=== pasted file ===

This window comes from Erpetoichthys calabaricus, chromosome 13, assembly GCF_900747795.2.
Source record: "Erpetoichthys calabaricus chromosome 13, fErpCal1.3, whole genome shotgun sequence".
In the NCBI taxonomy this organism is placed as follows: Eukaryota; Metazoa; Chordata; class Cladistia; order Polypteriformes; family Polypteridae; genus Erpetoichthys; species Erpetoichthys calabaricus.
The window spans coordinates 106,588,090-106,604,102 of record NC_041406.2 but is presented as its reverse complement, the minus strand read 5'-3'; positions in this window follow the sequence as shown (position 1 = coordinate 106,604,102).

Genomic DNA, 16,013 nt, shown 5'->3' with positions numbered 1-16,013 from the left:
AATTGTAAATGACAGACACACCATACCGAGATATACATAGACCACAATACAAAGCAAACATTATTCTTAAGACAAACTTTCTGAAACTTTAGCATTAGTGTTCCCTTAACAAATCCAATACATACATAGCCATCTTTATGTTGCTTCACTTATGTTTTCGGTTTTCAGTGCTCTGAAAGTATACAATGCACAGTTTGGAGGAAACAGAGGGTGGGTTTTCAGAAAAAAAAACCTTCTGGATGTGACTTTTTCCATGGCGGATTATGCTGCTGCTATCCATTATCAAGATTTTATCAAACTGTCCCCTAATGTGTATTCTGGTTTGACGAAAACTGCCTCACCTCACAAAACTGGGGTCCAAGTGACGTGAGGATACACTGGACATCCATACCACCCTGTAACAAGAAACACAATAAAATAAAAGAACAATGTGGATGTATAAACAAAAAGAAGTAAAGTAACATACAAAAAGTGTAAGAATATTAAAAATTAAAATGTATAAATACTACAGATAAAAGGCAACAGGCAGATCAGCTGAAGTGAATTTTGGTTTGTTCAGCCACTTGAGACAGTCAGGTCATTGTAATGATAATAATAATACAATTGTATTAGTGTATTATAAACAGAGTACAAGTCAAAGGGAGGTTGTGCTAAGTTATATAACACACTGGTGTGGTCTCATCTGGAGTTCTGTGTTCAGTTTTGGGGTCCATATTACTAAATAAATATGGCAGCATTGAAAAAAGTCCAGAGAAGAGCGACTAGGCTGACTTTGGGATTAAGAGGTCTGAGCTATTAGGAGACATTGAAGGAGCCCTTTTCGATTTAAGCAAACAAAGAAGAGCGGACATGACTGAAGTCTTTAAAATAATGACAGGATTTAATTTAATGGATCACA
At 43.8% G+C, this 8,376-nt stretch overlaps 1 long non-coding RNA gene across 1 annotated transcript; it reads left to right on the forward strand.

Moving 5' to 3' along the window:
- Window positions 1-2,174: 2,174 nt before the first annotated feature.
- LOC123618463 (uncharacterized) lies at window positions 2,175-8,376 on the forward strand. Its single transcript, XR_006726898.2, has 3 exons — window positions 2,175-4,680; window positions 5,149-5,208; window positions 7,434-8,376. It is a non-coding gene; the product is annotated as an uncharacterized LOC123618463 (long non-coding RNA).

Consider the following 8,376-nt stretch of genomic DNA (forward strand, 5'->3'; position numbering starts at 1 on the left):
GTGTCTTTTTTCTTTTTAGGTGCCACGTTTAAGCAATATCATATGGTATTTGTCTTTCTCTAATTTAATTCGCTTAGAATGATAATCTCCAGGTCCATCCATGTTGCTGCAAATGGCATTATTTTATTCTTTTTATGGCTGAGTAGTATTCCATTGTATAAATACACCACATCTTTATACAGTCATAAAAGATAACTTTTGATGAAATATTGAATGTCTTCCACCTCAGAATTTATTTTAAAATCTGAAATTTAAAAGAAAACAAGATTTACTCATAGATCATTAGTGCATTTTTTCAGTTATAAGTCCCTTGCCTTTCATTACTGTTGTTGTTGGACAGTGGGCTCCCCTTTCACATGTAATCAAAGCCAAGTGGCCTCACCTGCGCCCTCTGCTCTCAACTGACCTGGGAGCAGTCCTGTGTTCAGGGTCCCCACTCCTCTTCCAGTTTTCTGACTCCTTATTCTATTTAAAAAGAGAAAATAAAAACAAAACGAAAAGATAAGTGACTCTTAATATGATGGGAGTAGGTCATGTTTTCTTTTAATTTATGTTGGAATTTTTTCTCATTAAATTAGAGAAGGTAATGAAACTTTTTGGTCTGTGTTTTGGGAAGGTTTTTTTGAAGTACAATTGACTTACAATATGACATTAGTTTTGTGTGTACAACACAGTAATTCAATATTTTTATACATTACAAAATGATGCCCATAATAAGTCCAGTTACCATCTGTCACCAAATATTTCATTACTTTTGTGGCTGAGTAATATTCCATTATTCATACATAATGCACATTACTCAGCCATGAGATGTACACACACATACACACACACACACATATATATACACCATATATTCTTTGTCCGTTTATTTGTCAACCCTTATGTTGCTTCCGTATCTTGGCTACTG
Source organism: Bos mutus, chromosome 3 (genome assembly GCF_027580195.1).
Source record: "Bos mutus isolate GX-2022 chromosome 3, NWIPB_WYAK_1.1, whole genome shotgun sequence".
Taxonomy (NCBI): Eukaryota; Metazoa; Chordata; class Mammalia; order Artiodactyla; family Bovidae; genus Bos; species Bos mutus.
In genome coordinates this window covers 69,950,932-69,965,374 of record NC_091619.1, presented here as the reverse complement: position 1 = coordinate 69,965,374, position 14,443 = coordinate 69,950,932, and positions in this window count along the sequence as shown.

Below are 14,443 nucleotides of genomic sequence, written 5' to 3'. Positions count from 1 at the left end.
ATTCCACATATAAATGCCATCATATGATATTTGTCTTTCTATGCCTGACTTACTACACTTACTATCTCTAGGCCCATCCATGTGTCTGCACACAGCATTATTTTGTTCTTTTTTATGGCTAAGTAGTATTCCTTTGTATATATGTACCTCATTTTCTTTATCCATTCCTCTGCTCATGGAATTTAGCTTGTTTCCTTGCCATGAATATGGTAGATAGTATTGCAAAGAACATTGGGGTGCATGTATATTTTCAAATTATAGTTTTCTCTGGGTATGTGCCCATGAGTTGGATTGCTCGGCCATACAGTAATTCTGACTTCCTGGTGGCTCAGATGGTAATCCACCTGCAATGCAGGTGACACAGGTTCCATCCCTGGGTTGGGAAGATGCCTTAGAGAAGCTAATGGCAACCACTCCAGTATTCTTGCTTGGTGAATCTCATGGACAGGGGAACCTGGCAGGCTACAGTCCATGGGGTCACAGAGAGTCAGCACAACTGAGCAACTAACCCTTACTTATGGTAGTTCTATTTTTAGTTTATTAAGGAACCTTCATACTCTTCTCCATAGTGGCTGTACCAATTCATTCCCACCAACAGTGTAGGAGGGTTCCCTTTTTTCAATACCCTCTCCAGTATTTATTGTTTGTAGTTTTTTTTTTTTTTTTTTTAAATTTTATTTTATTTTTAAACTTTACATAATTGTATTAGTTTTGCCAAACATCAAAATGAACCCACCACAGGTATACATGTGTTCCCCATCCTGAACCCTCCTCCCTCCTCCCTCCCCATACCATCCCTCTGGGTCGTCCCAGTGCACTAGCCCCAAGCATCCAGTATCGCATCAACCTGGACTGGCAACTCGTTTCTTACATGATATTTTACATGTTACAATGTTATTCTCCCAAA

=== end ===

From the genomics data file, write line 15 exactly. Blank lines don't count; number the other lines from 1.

Taxonomy (NCBI): Eukaryota; Metazoa; Chordata; class Mammalia; order Artiodactyla; family Bovidae; genus Bos; species Bos mutus.